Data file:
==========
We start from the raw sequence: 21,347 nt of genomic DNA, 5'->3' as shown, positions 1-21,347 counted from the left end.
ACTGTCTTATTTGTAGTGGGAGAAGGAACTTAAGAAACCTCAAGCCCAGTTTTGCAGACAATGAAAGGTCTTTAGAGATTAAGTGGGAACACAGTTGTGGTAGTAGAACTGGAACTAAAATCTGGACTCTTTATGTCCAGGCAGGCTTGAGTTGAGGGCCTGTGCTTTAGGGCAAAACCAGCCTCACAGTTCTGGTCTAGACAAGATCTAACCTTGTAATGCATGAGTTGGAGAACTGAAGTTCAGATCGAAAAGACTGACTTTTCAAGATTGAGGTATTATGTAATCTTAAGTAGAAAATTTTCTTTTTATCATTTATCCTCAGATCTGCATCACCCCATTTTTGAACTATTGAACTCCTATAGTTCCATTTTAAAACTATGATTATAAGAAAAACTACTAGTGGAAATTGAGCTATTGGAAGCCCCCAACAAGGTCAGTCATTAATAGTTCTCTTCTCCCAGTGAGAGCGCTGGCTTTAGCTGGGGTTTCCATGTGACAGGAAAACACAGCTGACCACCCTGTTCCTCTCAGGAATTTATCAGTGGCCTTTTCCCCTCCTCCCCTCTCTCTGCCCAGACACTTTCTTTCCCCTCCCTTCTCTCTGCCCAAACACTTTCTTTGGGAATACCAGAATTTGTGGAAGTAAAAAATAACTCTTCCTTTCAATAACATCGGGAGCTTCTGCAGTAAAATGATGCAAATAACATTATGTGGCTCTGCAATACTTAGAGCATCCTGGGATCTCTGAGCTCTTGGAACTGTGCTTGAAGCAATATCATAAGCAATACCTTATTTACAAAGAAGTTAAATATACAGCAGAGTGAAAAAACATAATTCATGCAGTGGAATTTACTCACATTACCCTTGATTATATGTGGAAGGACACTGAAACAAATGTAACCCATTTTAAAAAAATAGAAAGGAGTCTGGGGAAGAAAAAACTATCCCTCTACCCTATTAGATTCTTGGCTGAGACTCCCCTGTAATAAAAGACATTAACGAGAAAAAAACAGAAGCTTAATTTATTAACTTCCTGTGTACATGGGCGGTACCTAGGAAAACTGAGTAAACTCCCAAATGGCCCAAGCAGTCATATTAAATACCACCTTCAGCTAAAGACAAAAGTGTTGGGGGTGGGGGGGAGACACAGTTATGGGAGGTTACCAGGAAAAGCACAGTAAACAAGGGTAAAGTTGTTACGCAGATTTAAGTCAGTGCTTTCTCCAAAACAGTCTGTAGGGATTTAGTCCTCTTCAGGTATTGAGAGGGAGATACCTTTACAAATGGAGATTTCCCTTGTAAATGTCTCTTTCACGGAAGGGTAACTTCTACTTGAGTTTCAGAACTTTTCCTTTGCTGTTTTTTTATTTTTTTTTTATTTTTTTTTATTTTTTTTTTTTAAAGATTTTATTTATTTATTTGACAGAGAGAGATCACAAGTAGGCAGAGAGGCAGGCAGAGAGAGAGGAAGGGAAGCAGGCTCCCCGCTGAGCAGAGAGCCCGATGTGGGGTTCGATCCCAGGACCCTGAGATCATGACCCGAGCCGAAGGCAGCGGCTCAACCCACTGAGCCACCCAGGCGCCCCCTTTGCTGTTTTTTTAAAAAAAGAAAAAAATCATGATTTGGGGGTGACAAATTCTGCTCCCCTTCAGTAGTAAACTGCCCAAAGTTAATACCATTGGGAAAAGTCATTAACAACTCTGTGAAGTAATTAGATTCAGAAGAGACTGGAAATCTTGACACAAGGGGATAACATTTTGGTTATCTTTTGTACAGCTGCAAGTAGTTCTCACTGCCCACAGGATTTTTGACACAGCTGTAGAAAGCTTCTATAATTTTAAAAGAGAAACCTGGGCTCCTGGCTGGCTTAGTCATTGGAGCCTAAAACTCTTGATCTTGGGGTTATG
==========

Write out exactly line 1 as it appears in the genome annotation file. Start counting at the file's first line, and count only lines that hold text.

We start from the raw sequence: 21,347 nt of genomic DNA, 5'->3' as shown, positions 1-21,347 counted from the left end.